The Media Column: 'Panorama was a place from which talent would arise'

All professions have their own gods. Everyone from lawyers to Kleinian psychoanalysts will possess legendary leaders, well known to insiders – but almost entirely obscure to the rest of us. Their sayings will be repeated, their minor eccentricities recounted, and their career moves will be the subject of intense debate. They are the people too grand to appear in the gossip columns of glossy trade magazines.

All professions have their own gods. Everyone from lawyers to Kleinian psychoanalysts will possess legendary leaders, well known to insiders – but almost entirely obscure to the rest of us. Their sayings will be repeated, their minor eccentricities recounted, and their career moves will be the subject of intense debate. They are the people too grand to appear in the gossip columns of glossy trade magazines.

Such deities should, as with the ancient Egyptians, be given the head of an appropriate animal. Then they and their defining characteristic could easily be identified without the necessity of wading through acres of print.

For some reason you can only really ever understand the religion that you were born into, and despite having been a print worker for eight years now, I still don't get the hierarchy in newspapers. Television, however, where I spent my professional adolescence, I can do. So the god of incorporation would be Greg Dyke, half man, half octopus, reaching his tentacles into every corner of broadcasting creation. Next in the pantheon would be Mark Thompson, the god of movement, with his butterfly antennae and gorgeous wings.

And then comes Dawn Airey, goddess of miracles and household deity of Channel 5, holding in her three hands a clapperboard, a football and a phallus. Accompanied by cries of lamentation from her own people, whom she is about to leave; and by shouts of terror from the folk of ITV, whom she is not about to join, Dawn is now to go to Sky. It is a coup. It is a remarkable thing. The world has been reworked, and nothing will ever be the same.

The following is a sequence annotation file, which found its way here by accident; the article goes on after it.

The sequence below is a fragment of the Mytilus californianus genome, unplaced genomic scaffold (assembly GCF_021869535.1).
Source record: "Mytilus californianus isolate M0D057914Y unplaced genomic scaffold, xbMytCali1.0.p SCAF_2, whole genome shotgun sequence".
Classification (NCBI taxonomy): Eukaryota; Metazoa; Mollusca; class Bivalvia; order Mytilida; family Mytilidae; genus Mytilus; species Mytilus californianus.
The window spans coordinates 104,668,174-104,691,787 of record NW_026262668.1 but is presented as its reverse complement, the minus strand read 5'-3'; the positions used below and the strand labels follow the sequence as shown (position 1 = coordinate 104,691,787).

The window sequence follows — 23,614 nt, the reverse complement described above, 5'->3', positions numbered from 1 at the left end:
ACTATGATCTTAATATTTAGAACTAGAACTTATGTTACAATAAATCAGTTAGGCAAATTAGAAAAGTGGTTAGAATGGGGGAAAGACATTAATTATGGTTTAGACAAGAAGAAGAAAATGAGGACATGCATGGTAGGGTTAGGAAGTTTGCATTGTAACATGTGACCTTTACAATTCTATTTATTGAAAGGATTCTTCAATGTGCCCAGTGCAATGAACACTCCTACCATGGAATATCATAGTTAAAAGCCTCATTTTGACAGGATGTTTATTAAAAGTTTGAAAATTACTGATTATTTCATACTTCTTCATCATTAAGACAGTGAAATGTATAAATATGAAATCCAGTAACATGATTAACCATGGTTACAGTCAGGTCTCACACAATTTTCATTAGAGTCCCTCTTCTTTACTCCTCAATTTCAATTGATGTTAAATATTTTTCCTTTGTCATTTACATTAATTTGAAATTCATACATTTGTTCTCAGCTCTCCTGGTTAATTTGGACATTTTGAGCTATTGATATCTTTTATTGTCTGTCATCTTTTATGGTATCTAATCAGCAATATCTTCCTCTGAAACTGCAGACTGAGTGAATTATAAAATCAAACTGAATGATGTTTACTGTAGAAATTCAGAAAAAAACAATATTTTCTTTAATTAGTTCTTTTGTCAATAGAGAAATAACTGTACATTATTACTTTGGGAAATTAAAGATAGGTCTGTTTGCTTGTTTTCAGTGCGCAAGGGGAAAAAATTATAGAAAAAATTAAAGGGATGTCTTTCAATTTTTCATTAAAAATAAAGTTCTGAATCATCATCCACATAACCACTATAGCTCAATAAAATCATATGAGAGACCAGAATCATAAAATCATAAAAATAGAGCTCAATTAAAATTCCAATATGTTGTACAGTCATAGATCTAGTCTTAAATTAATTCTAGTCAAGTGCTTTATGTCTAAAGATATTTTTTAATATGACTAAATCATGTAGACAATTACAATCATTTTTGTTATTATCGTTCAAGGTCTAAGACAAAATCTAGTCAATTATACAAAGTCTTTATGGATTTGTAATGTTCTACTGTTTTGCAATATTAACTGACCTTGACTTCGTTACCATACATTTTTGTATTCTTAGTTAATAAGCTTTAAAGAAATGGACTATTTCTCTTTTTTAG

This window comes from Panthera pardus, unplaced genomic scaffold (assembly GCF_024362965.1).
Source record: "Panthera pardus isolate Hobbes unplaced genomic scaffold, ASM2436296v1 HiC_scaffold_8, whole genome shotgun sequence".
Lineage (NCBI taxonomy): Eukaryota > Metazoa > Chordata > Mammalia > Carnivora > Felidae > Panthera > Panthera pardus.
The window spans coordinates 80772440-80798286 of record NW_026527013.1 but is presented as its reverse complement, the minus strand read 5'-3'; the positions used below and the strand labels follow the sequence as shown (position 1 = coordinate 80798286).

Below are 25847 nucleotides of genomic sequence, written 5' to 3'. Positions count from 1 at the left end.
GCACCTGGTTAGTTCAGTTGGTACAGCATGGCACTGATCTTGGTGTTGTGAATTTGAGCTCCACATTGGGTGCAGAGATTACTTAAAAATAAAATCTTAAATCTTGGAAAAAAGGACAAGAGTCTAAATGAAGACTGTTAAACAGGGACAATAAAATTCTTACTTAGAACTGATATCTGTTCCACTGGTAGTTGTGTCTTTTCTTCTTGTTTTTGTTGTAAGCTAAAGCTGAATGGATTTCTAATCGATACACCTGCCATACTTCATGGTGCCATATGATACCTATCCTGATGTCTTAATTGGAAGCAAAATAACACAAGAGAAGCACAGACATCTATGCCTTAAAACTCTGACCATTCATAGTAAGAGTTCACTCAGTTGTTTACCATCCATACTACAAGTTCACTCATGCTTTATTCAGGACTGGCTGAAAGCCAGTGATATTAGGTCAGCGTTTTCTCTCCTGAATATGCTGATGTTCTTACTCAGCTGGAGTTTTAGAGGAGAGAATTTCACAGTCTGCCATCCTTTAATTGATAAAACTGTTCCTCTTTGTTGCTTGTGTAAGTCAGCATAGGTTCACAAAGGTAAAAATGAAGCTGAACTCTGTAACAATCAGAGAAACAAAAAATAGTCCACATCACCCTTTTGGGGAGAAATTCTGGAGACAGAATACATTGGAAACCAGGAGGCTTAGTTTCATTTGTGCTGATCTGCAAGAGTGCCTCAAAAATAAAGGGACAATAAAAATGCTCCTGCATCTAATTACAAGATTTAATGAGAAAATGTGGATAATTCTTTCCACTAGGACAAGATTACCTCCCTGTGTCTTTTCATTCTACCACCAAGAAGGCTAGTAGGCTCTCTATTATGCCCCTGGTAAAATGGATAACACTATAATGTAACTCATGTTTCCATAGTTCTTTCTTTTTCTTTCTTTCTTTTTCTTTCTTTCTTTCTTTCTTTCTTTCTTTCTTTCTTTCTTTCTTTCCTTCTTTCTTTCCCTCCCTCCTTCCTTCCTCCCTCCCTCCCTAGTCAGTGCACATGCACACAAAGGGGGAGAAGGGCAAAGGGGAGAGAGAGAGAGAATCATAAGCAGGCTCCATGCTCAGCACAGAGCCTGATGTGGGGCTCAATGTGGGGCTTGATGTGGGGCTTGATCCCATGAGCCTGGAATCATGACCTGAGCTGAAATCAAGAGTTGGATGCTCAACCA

In a healthy, dynamic culture, new gods would be invented whenever they were needed. Dawn's non-appearance at ITV should merely be the catalyst for the promotion of a keen young thing from within the ranks of the regional companies or, at a pinch, a high flyer lifted from the competitive frenzy of BBC middle management. But no, there is no one available. It's a disaster.

This is strange, and I'll tell you why. I have not yet read Richard Lindley's new history of Panorama, nor was I invited to the Panorama 50th anniversary party, nor indeed was my partner, who put in several years as a producer on the show. But, Bad Fairy-ing through the coverage, I did find a number of reviews.One remarked that the BBC had destroyed Panorama partly by never letting any editor stay in post for more than two years. This gave the misleading impression to the reader that editors had been shuffled off sideways or demoted in short order for exercising too much journalistic initiative.

The opposite was true. Panorama was understood by the BBC to be a place from which managerial talent would arise and be promoted. And it was also seen that way by the risers and promotees. They didn't stay long because their arcs of ascent through the firmament were too rapid. Thompson himself, Tim Gardam at Channel 4, Steve Hewlett at Carlton and the BBC factual chief Glenwyn Benson were all Panorama editors within the last 13 years. I tried to be one myself, but they wouldn't have me.

Then the schedulers (with heads of jackals) took over. Tricky film-based journalism, with its strange combination of politics, controversy, economics and overweening egos, became unfashionable. And therefore has ceased to be a provider, every 18 months or so, of yet another superbly honed, rapidly seasoned broadcasting god.

Though the qualifications and interests that you need to be an industry chief may be slightly different now, it strikes me that the qualities are much the same. And if there is truly a lack of top-class executive material in television (and all this wailing is not, rather, a sign of a lack of imagination), then the thing to do is for everyone to combine to put Panorama centre-stage again. Lots of money, a terrific place in the schedules, kudos to the editor, and the sense that the octopus god actually watches the programme should do it.

david.aaronovitch@btinternet.com

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